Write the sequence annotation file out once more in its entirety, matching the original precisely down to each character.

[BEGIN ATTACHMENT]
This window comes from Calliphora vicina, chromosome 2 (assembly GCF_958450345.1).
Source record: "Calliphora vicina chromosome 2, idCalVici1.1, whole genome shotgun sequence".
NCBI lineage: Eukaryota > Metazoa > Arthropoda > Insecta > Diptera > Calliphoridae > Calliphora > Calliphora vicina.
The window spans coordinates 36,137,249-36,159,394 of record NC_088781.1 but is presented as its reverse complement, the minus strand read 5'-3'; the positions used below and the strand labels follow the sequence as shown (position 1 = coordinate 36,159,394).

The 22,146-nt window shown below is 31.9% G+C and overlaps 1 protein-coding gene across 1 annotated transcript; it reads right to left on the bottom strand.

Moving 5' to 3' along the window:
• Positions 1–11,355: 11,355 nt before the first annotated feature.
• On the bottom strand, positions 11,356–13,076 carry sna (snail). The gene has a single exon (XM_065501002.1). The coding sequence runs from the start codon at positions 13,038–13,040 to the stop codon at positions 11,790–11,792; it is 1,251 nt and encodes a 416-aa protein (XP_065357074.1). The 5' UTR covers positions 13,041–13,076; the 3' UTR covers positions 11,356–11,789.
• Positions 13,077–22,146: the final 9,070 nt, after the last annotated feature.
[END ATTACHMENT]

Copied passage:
This window comes from Calliphora vicina, chromosome 2 (assembly GCF_958450345.1).
Source record: "Calliphora vicina chromosome 2, idCalVici1.1, whole genome shotgun sequence".
NCBI lineage: Eukaryota > Metazoa > Arthropoda > Insecta > Diptera > Calliphoridae > Calliphora > Calliphora vicina.
The window spans coordinates 36,137,249-36,159,394 of record NC_088781.1 but is presented as its reverse complement, the minus strand read 5'-3'; the positions used below and the strand labels follow the sequence as shown (position 1 = coordinate 36,159,394).

The 22,146-nt window shown below is 31.9% G+C and overlaps 1 protein-coding gene across 1 annotated transcript; it reads right to left on the bottom strand.

Moving 5' to 3' along the window:
• Positions 1–11,355: 11,355 nt before the first annotated feature.
• On the bottom strand, positions 11,356–13,076 carry sna (snail). The gene has a single exon (XM_065501002.1). The coding sequence runs from the start codon at positions 13,038–13,040 to the stop codon at positions 11,790–11,792; it is 1,251 nt and encodes a 416-aa protein (XP_065357074.1). The 5' UTR covers positions 13,041–13,076; the 3' UTR covers positions 11,356–11,789.
• Positions 13,077–22,146: the final 9,070 nt, after the last annotated feature.